I catch up with Two Shoes; we chat for a bit about snacking habits and getting older before leapfrogging all the way to the pass. We get a lot of the same pictures; these are the best views we’ve had so far, even if it is hazy from the smoke from the wildfires raging in Oregon and Washington. I feel selfish, but I’m glad I’m not on the PCT right now, and my heart aches that my view is as clear as it is.
More aspens along the descent to the pass, all of them looking much cheerier than their brethren a few days ago. They murmur politely amongst themselves as I pass through.
Kenosha Pass is the lowest pass I’ll encounter on this trek, and by itself it’s not particularly impressive – more of a roadside stop than anything to write home about.1 Two Shoes is right behind me, and we co-opt a campsite on the east side of the pass for a short while to eat lunch and talk politics. It’s good conversation, and I’m sorry to see him chase down a ride into Jefferson, though not before he fills my water bottles, for which I’m thankful – now I don’t have to go hunting for the source that’s supposedly here. (I’m not even sure if there is, or where it would be.)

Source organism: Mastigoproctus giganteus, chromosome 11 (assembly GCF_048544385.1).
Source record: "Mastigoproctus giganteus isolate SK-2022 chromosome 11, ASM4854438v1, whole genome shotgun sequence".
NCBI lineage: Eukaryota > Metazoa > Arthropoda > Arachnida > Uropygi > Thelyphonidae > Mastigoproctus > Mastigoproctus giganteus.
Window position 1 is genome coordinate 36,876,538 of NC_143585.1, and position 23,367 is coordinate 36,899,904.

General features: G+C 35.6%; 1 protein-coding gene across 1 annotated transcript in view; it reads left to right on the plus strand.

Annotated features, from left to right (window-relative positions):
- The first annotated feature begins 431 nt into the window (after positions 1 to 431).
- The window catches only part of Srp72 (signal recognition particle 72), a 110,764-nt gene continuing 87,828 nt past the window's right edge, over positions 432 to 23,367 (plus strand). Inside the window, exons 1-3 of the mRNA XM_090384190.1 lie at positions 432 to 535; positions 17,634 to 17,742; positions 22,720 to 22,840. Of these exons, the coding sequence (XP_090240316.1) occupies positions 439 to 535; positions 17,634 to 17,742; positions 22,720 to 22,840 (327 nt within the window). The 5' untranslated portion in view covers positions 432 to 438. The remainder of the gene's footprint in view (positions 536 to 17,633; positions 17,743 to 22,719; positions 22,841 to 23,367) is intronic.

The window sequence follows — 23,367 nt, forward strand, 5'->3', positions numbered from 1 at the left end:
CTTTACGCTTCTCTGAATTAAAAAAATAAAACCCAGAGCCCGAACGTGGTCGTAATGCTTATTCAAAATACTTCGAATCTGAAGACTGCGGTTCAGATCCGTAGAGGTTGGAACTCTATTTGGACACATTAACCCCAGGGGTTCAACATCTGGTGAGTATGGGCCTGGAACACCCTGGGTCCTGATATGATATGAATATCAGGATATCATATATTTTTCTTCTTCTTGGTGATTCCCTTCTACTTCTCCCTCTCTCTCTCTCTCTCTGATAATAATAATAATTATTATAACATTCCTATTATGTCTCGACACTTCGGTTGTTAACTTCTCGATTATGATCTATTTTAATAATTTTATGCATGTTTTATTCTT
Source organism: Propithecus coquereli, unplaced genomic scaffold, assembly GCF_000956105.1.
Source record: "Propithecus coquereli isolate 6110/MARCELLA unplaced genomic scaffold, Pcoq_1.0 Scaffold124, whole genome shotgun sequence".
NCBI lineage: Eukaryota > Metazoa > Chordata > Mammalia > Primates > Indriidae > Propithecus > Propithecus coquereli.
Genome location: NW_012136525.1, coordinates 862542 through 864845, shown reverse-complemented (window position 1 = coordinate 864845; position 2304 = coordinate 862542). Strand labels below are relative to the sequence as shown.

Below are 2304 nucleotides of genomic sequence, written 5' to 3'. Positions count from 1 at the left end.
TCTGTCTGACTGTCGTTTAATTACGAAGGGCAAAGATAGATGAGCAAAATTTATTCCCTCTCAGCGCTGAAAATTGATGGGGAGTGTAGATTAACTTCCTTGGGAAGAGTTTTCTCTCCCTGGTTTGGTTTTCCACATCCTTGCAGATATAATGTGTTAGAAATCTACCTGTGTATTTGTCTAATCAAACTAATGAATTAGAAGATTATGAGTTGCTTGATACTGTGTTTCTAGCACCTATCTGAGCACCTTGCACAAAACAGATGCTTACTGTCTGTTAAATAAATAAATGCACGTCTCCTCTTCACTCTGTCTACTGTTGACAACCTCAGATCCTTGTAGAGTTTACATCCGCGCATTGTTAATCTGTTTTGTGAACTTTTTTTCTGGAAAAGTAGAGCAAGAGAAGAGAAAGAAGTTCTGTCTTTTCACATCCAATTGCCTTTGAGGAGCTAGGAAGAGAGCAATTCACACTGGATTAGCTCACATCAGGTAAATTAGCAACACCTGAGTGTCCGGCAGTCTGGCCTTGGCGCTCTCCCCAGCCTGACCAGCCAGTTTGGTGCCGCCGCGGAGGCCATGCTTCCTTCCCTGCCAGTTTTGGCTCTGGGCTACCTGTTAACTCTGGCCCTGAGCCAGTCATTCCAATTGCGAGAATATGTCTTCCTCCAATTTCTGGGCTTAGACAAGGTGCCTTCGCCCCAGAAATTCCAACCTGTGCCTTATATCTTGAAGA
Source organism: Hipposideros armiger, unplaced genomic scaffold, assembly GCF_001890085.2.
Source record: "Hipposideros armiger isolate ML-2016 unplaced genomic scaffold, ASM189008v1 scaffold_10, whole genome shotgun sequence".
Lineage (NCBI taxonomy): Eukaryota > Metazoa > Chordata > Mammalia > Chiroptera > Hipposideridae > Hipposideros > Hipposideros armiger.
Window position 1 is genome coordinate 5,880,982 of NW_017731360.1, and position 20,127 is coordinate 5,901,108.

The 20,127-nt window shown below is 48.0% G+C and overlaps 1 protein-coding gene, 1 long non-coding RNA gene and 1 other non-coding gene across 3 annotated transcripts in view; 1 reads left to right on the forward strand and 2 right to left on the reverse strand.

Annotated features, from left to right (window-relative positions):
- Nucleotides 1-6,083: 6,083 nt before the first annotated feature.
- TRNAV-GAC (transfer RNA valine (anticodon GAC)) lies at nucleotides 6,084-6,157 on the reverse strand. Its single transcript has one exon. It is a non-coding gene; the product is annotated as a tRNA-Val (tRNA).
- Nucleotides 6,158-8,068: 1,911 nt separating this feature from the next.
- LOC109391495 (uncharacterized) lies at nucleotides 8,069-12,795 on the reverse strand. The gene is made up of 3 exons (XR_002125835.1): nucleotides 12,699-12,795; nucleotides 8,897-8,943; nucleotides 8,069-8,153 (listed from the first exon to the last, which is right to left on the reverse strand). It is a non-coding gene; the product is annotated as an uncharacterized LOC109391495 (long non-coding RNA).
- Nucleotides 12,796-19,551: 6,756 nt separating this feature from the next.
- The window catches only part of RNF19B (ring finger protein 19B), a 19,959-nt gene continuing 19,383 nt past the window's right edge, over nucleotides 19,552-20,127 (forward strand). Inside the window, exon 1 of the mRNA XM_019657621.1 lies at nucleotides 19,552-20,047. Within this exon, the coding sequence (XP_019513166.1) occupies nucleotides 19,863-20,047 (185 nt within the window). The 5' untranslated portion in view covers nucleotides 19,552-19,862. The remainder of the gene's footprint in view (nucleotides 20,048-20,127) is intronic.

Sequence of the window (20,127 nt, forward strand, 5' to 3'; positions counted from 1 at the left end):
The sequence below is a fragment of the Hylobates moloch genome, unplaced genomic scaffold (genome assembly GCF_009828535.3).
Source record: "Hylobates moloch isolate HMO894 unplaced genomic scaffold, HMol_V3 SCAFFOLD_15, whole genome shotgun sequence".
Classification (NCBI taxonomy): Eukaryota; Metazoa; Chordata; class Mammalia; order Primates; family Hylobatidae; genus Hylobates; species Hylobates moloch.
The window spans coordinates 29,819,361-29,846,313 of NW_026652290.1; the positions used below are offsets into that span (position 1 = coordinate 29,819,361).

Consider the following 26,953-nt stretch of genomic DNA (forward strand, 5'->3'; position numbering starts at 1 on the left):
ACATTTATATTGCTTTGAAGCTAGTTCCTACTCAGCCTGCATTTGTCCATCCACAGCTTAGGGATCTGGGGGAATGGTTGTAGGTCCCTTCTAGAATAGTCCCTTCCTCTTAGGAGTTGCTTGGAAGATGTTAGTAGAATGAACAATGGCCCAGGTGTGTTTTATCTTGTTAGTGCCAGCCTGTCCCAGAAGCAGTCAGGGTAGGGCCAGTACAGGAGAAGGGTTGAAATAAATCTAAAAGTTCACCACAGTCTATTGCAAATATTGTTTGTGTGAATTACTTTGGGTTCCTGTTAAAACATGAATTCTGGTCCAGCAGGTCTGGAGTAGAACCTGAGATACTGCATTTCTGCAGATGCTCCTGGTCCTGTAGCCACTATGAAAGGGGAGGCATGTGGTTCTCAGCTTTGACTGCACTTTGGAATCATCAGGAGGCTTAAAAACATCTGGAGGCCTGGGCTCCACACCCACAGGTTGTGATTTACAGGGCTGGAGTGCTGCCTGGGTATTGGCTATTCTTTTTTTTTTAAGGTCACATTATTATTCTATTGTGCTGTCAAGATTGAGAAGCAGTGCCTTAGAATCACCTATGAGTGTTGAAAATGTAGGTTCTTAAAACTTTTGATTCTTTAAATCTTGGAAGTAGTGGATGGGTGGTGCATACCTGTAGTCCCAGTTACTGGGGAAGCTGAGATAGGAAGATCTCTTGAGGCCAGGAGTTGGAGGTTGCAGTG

The trail crosses the highway – the pass proper, and the beginning of Segment 6 – and then climbs to give more views.
On the climb, I meet two Jersey Boys, albeit not the singing and dancing kind; they look like they aren’t sure what they’re doing – they got in yesterday, they say, saw a sportsball game in Denver, and now, here they are. I’m not sure if they’re day-hiking or what – both have fully loaded packs, but they’re taking it all in, so I leave them be. We leapfrog for a little while, and I come across them filling their 12oz water bottles in an irrigation ditch. I worry, but don’t want to seem lecture-y, so I move on.